Officials Wednesday were mourning the death of Alma Salazar, a member of the Board of Governors of the California Community Colleges and the executive vice president of UNITE-LA, a nonprofit group that works to expand college access and provide workforce development opportunities for youth in the Los Angeles area.

Salazar died Monday after a battle with cancer, according to an official with the CCC board. She was believed to be 46, though the official didn’t have an exact date of birth.

“Alma Salazar was a relentless advocate for educational and employment opportunity for low-income Californians in both her work and her service on our board of governors,” said Tom Epstein, the board’s president. “She was passionate in her commitment to students and the proposition that community colleges are powerful forces for social and economic progress. We will miss her deeply.”

Chancellor Eloy Oakley also praised Salazar, writing: “I am profoundly saddened by the news of the passing of Board of Governors member Alma Salazar. I had the pleasure of working with Alma for more than 10 years. She was a tireless advocate for Californians of all backgrounds and a dedicated board member who always championed community college students. With her passing we lost a truly remarkable Californian.”

Gov. Gavin Newsom released the following statement Wednesday: “Jennifer and I extend our deepest condolences to the family, friends and colleagues of Dr. Alma Salazar. Through her service on the Board of Governors of the California Community Colleges, Alma opened doors and changed lives. Her commitment to equity and opportunity in higher education and workforce development was an inspiration to many. We hold her partner Gene and son Noah in our hearts as we continue her legacy of expanding opportunity for all.”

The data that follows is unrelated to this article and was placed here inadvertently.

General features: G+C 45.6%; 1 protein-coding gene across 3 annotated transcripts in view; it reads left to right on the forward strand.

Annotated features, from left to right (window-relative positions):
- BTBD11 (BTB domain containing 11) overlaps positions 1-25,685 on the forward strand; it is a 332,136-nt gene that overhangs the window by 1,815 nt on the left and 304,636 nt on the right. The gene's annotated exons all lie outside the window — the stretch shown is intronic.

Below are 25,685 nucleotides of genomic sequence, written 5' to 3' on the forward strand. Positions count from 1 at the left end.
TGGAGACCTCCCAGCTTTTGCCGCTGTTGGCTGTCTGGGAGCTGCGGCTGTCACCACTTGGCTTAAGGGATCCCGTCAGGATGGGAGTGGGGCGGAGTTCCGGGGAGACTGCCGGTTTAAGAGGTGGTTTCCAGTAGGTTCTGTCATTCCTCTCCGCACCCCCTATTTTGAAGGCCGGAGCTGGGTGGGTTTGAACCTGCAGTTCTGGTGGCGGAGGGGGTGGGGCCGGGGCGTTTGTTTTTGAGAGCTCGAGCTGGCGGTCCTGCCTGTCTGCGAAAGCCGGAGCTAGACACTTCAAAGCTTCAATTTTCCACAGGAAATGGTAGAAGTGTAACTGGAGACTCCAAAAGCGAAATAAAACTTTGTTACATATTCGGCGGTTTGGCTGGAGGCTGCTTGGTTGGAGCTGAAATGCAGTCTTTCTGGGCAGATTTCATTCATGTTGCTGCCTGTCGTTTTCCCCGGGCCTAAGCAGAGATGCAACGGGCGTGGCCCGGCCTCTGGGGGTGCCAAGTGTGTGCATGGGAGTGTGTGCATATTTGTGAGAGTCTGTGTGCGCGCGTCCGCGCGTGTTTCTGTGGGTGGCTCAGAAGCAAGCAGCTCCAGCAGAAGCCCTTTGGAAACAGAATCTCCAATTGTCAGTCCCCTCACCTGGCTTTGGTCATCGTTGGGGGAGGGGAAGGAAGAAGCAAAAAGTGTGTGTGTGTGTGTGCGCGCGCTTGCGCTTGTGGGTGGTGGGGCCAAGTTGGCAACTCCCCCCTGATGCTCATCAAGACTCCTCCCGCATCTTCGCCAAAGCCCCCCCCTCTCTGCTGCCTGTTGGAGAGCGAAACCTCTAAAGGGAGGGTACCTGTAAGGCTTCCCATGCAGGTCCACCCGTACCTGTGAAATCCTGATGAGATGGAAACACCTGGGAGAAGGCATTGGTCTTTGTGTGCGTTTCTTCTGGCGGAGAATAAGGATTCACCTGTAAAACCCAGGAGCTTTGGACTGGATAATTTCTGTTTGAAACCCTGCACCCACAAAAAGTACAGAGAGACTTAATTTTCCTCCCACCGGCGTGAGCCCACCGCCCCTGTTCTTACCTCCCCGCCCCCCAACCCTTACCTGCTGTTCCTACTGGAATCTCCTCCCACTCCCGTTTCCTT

Salazar’s colleagues at UNITE-LA, where she worked since 2000, said that “because of her efforts, the youth of today and generations to come of Los Angeles, California and the nation have a better future. Her list of accomplishments would be too numerous to include here.”

In 2018, she was named a Skills Champion Award Winner by the National Skills Coalition during that group’s annual Skills Summit in Washington, D.C.

Salazar attended Cal State Long Beach in the 1990s and early 2000s, earning a bachelor’s degree in speech, a master’s degree in public policy and a doctorate in education.

She also chaired the board of the Coalition for Humane Immigrant Rights of Los Angeles.

“CHIRLA Board Chair Alma Salazar was a fighter. She was one of CHIRLA’s brightest lights and deeply loved our organization, its mission and its people. Alma passed away yesterday leaving us with deep memories of her grace and deep love for CHIRLA,” the group tweeted Tuesday. “Thank you. We love you, Alma.”

The Long Beach Mayor’s Fund for Education — another nonprofit that works to expand learning opportunities for young people — tweeted: “With great sadness, we share the passing of our founding Board Member, Alma Salazar. She leaves a tremendous legacy of impact on education both on and off the Board. The extent to which she will be missed can’t be overstated. Keeping her family in our thoughts and prayers.”

UNITE-LA announced that a scholarship would be established in Salazar’s name.

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